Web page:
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Sci Adv. 2016 Feb 5;2(2):e1500875. doi: 10.1126/sciadv.1500875. eCollection 2016 Feb.

Circumstellar disks of the most vigorously accreting young stars.

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Academia Sinica Institute of Astronomy and Astrophysics, Taipei 10617, Taiwan.
National Astronomical Observatory of Japan, Tokyo 181-8588, Japan.
Academia Sinica Institute of Astronomy and Astrophysics, Taipei 10617, Taiwan.; Astronomy Department, University of California Berkeley, Berkeley, CA 94720, USA.
Department of Astrophysics, University of Vienna, Vienna 1010, Austria.; Research Institute of Physics, Southern Federal University, Rostov-on-Don 344006, Russia.
National Astronomical Observatory of Japan, Tokyo 181-8588, Japan.; University of Tokyo, Tokyo 113-8654, Japan.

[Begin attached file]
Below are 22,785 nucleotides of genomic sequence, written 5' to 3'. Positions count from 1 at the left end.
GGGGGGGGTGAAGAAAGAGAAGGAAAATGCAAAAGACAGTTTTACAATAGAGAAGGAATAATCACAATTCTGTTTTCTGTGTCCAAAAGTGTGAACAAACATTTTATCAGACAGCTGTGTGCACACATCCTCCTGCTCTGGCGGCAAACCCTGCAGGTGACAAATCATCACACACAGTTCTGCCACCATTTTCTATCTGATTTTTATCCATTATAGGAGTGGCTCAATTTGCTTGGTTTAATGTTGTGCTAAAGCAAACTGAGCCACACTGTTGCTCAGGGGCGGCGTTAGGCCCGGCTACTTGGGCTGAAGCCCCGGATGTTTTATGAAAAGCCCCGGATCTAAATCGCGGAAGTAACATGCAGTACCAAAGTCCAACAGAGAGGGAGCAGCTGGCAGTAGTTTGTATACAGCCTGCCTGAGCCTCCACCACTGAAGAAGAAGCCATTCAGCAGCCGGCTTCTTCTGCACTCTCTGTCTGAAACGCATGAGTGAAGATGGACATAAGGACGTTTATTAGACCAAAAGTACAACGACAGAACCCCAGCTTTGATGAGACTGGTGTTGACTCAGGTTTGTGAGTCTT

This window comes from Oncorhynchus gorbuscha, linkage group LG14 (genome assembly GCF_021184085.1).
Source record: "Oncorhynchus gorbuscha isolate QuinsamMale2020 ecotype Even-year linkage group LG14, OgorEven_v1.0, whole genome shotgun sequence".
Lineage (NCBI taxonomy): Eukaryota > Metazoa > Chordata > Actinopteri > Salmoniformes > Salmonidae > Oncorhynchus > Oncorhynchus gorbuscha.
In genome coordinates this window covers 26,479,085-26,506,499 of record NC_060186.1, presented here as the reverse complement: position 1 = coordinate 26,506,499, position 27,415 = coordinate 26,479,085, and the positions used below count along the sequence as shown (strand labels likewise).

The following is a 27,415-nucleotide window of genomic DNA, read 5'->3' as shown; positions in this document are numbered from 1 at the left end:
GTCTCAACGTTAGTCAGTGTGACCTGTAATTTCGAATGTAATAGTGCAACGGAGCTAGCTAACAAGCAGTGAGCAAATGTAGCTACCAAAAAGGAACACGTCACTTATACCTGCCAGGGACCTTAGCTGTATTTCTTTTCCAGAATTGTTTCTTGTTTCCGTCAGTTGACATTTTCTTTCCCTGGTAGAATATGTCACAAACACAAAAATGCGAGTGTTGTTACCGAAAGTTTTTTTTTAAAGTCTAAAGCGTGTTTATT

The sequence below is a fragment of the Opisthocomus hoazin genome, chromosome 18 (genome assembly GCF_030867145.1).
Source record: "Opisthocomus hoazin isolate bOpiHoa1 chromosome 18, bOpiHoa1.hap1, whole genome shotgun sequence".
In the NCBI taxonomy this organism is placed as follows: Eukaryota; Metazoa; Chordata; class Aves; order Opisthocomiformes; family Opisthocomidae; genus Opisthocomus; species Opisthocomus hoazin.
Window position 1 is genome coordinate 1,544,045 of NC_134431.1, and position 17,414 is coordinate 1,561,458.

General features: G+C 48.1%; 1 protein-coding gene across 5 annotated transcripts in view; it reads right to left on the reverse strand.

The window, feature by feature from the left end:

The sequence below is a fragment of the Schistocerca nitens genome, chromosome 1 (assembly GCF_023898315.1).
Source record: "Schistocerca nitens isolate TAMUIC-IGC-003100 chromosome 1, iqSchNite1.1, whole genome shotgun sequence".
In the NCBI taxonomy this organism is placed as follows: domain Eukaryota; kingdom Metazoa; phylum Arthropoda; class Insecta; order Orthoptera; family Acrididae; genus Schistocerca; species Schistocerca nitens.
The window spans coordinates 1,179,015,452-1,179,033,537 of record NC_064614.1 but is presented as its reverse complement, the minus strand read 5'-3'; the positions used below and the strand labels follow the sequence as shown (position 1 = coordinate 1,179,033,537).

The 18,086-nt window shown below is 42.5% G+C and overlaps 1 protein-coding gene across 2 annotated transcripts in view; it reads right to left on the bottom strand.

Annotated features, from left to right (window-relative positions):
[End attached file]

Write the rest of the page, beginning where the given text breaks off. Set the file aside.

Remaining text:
Max-Planck-Institut für Astronomie, Heidelberg 69117, Germany.
Harvard-Smithsonian Center for Astrophysics, Cambridge, MA 02138, USA.
College of Science, Ibaraki University, Mito 310-0056, Japan.


Stars may not accumulate their mass steadily, as was previously thought, but in a series of violent events manifesting themselves as sharp stellar brightening. These events can be caused by fragmentation due to gravitational instabilities in massive gaseous disks surrounding young stars, followed by migration of dense gaseous clumps onto the star. Our high-resolution near-infrared imaging has verified the presence of the key associated features, large-scale arms and arcs surrounding four young stellar objects undergoing luminous outbursts. Our hydrodynamics simulations and radiative transfer models show that these observed structures can indeed be explained by strong gravitational instabilities occurring at the beginning of the disk formation phase. The effect of those tempestuous episodes of disk evolution on star and planet formation remains to be understood.


Astronomy; circumstellar arms and arcs; disk formation phase; stars; young stars

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